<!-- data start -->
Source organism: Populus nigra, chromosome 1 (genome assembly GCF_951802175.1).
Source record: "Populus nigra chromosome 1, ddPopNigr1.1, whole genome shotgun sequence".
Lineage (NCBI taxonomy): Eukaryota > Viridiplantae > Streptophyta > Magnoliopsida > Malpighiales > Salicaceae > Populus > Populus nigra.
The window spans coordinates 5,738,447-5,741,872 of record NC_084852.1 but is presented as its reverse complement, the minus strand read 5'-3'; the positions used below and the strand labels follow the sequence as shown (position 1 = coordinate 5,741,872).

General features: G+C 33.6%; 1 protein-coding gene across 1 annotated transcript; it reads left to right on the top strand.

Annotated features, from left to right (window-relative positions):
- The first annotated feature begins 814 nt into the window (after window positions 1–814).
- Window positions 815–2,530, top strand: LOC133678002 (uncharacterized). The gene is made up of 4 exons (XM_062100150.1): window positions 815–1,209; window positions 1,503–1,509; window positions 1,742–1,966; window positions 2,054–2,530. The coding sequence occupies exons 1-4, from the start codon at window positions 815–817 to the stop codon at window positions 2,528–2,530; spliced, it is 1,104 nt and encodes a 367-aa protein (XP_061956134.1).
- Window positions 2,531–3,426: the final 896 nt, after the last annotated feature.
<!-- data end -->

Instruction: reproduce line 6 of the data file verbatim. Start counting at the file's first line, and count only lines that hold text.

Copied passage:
Annotated features, from left to right (window-relative positions):